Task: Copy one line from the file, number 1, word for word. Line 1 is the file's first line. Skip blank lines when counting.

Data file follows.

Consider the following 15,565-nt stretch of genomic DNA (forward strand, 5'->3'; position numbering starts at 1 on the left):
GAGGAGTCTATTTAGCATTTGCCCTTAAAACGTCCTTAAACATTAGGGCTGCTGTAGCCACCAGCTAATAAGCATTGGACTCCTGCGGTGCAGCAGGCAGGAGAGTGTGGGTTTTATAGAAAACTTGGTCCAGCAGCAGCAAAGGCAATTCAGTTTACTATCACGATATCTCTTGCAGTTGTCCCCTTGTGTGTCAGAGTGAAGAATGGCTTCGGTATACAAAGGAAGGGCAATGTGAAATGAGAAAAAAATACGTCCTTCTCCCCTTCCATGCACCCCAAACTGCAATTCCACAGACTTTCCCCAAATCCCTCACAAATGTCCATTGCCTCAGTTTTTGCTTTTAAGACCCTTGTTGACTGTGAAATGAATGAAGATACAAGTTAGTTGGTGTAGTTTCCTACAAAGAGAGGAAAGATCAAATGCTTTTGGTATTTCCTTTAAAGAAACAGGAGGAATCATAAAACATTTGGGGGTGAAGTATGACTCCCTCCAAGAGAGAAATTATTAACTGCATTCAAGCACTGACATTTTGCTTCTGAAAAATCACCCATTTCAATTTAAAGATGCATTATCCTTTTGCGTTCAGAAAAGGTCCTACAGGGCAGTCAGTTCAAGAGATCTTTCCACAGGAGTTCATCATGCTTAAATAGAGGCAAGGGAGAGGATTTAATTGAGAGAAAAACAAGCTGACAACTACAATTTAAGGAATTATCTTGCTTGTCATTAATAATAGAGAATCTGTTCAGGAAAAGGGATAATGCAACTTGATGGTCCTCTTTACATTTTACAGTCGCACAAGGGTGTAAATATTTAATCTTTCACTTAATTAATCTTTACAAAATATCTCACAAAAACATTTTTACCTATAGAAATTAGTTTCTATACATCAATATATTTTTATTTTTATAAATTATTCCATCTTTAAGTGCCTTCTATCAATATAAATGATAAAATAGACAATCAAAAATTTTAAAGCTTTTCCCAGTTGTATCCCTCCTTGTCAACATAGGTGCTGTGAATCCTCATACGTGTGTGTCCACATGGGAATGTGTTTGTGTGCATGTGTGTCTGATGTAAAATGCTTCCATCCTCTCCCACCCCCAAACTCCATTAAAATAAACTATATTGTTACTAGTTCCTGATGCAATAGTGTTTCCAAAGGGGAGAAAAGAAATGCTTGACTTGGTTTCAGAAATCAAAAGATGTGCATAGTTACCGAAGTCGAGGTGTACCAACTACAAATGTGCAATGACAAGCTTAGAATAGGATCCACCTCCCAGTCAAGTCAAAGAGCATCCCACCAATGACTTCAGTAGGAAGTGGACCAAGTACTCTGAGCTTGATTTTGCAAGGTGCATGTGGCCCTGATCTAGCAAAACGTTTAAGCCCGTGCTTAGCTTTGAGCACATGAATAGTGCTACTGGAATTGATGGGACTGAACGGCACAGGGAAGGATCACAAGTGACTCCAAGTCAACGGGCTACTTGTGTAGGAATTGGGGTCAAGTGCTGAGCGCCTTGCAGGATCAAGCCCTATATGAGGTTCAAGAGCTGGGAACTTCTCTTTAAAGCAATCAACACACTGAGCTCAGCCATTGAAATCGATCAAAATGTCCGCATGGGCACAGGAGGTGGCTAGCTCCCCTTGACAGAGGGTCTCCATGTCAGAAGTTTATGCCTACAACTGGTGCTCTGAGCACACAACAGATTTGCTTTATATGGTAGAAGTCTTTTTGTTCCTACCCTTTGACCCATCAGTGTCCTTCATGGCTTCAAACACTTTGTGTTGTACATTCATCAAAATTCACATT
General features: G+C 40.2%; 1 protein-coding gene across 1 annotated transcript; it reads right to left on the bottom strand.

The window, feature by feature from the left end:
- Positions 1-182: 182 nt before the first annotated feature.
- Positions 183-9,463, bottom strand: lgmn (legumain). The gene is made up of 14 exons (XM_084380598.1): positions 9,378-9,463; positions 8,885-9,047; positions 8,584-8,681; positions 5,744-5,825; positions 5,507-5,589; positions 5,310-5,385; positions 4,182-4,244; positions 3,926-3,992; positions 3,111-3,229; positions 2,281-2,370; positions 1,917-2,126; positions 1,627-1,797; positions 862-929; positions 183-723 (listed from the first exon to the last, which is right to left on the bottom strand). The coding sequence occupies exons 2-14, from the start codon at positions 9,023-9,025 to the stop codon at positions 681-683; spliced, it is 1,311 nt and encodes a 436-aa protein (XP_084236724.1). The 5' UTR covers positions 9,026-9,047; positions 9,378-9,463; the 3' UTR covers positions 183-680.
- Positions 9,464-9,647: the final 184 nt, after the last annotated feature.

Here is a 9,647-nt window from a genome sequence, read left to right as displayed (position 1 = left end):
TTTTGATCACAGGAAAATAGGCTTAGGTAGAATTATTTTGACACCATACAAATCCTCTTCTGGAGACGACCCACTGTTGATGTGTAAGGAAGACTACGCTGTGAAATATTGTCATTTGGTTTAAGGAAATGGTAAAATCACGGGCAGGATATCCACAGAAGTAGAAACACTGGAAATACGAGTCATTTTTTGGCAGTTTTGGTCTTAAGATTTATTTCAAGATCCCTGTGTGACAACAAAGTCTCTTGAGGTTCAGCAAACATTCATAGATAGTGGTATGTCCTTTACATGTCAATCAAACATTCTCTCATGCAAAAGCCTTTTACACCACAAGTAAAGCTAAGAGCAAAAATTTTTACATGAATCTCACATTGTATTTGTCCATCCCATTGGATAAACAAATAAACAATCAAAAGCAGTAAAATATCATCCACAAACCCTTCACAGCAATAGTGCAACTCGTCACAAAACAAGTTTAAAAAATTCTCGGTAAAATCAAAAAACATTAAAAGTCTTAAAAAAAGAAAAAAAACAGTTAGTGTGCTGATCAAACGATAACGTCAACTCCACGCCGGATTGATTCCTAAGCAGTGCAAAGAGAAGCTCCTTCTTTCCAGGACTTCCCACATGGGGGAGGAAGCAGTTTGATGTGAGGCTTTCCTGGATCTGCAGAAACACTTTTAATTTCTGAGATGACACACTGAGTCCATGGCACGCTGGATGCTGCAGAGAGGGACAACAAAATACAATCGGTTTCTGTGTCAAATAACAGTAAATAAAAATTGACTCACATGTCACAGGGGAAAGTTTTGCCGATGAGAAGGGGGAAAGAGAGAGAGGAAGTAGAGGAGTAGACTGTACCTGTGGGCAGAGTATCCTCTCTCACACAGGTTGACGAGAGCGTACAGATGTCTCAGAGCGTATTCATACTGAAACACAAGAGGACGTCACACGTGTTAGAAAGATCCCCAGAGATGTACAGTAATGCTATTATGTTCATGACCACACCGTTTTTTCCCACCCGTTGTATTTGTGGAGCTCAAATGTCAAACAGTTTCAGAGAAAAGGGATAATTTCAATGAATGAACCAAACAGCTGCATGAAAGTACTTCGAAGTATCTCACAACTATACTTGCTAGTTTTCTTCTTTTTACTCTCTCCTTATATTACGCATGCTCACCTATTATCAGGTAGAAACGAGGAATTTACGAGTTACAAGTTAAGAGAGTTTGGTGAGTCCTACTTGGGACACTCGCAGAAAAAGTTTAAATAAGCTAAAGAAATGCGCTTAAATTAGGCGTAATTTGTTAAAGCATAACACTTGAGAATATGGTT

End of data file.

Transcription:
Consider the following 15,565-nt stretch of genomic DNA (forward strand, 5'->3'; position numbering starts at 1 on the left):